THE REPRESENTATION OF A POLYNESIAN THROUGH QUEQEEQ CHARACTER IN HERMAN MELVILLE’S MOBY DICK

  • Ambar Andayani
  • Jupriono Jupriono
Keywords: literary anthropology, representation, character, ritual-religion

Abstract

This research applies a literary anthropology approach that focuses the study on the uniqueness of Queqeeq character represented in Moby Dick (Mellvill, 1962). That uniqueness contains physical characteristics as a Polynesian, cultural behavior, belief, and dialect. Queqeeq character is described as a very sober man, consistent in his words and manners, and referring to Polynesid race, with large black eyes, natural dark skin, and unworldly tattoos. Quegeeq is represented as a character of a hard worker, agile, and tough as a seaman in the Pacific ocean. In religion, Queqeeq is described as a primitive ritual-religion person, who is serious in fasting; not to eat and talk in the Ramadan time, prays ritually through a wooden idol, following the ritual-religion custom of Polynesian. Generally, it can be concluded that Melville in Moby Dick (1962) succeeds in representing the specific characteristics of Polynesian culture through character and characterization of Queqeeq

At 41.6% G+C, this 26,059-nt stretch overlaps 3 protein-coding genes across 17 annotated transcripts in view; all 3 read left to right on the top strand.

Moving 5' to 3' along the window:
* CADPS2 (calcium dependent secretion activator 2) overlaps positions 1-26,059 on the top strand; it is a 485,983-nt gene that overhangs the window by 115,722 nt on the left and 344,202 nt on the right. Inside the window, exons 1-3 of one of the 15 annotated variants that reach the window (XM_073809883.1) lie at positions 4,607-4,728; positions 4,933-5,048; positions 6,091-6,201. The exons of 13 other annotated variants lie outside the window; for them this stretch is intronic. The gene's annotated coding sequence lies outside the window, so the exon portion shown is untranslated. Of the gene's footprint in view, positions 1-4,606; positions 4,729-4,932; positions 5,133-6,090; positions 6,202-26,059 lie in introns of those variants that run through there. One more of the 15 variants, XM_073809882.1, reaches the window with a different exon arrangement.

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Published
2020-03-09
How to Cite
Andayani, A., & Jupriono, J. (2020). THE REPRESENTATION OF A POLYNESIAN THROUGH QUEQEEQ CHARACTER IN HERMAN MELVILLE’S MOBY DICK. Anaphora: Journal of Language, Literary, and Cultural Studies, 2(2), 73-79. https://doi.org/10.30996/anaphora.v2i2.3367
Section
Articles